The harsh truth is that you’ve got a car with less horsepower in the summer, so you must figure out how to race it. What can you work on? You can work on the car – the torque convertor or clutch, the transmission ratios, the rearend gears, the tires, and the chassis – to work around the power deficiency. That’s really what we do in Pro Stock, and that’s why you seldom see Pro racers working on engines at the track aside from routine maintenance. We simply take the power we’ve got and try to make our cars use it as efficiently as possible.

In general, drag racers tend to be more engine-oriented than racers in other forms of motorsports. Perhaps that is because we spend relatively little time on the track compared to oval-track and road racing drivers. In my infrequent visits to NASCAR events, I find that most teams regard the engine as a small variable at the track because their engines are developed and tested at the shop. They spend the majority of their track time adjusting the chassis and working on suspension setups. I’ve seen competent teams qualify their Busch Series cars faster than a Nextel Cup car – despite the fact that the Busch Series engines have about 110 horsepower less than the Cup engines!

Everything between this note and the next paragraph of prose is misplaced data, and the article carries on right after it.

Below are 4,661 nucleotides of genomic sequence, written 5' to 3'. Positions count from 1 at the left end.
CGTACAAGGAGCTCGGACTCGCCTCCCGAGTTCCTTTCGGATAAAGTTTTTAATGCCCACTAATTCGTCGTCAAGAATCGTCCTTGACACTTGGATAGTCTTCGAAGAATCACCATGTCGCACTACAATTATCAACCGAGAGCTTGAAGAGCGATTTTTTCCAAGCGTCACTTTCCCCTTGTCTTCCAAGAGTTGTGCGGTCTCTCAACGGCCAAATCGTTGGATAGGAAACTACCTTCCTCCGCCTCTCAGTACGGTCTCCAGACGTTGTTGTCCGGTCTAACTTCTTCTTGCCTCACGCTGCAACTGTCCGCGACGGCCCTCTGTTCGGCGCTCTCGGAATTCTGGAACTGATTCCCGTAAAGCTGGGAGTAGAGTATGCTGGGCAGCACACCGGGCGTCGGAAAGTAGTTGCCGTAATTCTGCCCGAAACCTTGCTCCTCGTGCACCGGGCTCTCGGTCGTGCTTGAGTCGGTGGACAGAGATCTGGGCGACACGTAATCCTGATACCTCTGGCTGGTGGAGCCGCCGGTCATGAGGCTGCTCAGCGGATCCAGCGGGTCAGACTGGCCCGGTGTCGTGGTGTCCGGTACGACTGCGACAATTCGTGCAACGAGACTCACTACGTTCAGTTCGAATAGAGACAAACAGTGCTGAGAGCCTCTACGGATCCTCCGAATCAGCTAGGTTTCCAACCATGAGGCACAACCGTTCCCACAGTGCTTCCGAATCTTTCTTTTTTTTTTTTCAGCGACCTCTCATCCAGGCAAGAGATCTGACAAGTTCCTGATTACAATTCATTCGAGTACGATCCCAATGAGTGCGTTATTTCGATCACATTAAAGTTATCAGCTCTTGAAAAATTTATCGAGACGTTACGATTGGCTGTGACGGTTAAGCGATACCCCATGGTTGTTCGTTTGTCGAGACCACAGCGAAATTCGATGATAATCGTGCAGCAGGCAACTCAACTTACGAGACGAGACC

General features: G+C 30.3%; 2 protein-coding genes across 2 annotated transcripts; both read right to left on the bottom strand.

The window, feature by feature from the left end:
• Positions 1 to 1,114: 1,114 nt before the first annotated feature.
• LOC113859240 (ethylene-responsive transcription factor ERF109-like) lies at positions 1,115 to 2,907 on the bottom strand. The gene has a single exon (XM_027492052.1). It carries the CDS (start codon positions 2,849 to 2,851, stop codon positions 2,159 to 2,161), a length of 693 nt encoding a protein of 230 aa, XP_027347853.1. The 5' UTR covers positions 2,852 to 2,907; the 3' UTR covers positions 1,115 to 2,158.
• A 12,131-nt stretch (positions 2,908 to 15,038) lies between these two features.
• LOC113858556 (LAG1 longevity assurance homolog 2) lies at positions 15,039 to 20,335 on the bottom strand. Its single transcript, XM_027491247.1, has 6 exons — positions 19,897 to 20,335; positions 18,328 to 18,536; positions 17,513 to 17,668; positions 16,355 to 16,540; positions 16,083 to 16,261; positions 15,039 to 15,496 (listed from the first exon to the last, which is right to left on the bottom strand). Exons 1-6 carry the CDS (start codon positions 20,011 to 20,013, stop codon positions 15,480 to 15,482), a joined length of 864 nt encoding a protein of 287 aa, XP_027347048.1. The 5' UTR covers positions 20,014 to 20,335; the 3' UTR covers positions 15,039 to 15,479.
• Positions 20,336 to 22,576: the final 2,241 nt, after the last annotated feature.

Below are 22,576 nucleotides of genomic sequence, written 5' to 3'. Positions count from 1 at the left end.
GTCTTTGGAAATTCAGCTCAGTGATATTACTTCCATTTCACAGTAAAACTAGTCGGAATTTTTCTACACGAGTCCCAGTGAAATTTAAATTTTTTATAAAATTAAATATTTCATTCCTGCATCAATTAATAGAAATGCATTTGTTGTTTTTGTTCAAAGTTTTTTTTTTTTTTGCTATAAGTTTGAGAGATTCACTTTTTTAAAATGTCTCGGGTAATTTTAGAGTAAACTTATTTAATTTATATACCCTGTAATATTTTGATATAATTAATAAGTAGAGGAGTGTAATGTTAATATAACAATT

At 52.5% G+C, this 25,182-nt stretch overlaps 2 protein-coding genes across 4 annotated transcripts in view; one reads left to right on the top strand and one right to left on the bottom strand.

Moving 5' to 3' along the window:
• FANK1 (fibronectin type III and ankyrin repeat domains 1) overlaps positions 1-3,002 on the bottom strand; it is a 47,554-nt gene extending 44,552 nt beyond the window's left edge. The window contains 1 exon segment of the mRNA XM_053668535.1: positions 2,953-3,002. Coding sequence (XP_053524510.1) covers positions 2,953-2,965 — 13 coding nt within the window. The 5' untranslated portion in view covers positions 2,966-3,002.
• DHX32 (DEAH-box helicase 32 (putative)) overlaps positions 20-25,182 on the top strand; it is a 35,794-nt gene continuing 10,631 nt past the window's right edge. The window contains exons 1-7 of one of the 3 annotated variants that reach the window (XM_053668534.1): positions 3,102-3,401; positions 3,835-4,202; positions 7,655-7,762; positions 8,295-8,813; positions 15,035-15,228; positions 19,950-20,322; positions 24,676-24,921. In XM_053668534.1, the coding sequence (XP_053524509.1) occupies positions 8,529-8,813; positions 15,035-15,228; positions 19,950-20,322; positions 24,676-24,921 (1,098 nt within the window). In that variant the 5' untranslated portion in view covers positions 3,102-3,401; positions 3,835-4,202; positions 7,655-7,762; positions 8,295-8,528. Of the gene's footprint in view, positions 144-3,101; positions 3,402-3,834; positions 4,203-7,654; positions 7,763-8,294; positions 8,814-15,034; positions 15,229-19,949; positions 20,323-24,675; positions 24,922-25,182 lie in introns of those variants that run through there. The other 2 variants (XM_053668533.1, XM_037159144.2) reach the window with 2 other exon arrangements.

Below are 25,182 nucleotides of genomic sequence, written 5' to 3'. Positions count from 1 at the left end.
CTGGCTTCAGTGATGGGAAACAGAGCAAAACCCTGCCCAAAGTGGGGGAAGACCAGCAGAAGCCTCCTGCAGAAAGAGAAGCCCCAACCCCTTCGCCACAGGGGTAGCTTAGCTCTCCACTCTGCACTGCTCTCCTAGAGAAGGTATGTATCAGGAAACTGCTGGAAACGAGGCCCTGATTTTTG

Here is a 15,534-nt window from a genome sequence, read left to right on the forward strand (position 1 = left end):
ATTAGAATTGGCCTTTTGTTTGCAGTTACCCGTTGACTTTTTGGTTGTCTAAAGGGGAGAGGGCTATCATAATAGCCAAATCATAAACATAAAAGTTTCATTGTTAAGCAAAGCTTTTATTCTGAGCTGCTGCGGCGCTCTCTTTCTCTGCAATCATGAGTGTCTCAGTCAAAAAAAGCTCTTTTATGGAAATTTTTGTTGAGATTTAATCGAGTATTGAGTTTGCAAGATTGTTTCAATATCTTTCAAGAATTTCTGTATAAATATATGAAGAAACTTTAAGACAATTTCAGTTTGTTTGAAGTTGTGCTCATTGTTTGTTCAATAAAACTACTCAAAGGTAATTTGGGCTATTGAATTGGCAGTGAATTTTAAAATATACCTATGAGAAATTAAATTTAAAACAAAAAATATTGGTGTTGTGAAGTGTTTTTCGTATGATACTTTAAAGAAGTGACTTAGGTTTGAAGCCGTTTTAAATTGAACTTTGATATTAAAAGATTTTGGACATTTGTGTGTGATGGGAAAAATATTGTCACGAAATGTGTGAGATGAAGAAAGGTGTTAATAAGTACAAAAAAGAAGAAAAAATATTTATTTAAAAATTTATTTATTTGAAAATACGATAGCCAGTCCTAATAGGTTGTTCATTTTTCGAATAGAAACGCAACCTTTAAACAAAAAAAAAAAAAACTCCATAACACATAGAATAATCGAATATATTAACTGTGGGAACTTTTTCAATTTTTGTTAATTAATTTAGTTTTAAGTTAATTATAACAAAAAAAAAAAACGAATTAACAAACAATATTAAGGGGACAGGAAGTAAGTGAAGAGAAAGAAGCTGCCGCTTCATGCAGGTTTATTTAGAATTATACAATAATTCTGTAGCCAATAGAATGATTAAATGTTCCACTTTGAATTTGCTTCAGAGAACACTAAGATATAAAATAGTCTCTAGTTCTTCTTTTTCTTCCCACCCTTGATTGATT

That simply shows how important the chassis setup is in circle track racing – and points out that drag racers could benefit from spending more time on chassis adjustments and less time on carburetor jets when the weather and altitude conditions are bad. The best place to work on an engine is on a dyno; the best place to work on a car is at a race track. As a professional engine builder, that’s a difficult statement for me to make, but I think it’s the truth.

In reality, the first 1/8th mile pretty well determines a drag race car’s elapsed time. If you’re competing in “go-fast” class such as a Quick 32 or Top Sportsman eliminator, the setup that made you fast in February isn’t going to make you a winner in August. When the relative altitude has changed 3,000 or 4,000 feet, you’re not going to be successful using the same convertor and the same gear ratios that you used in winter.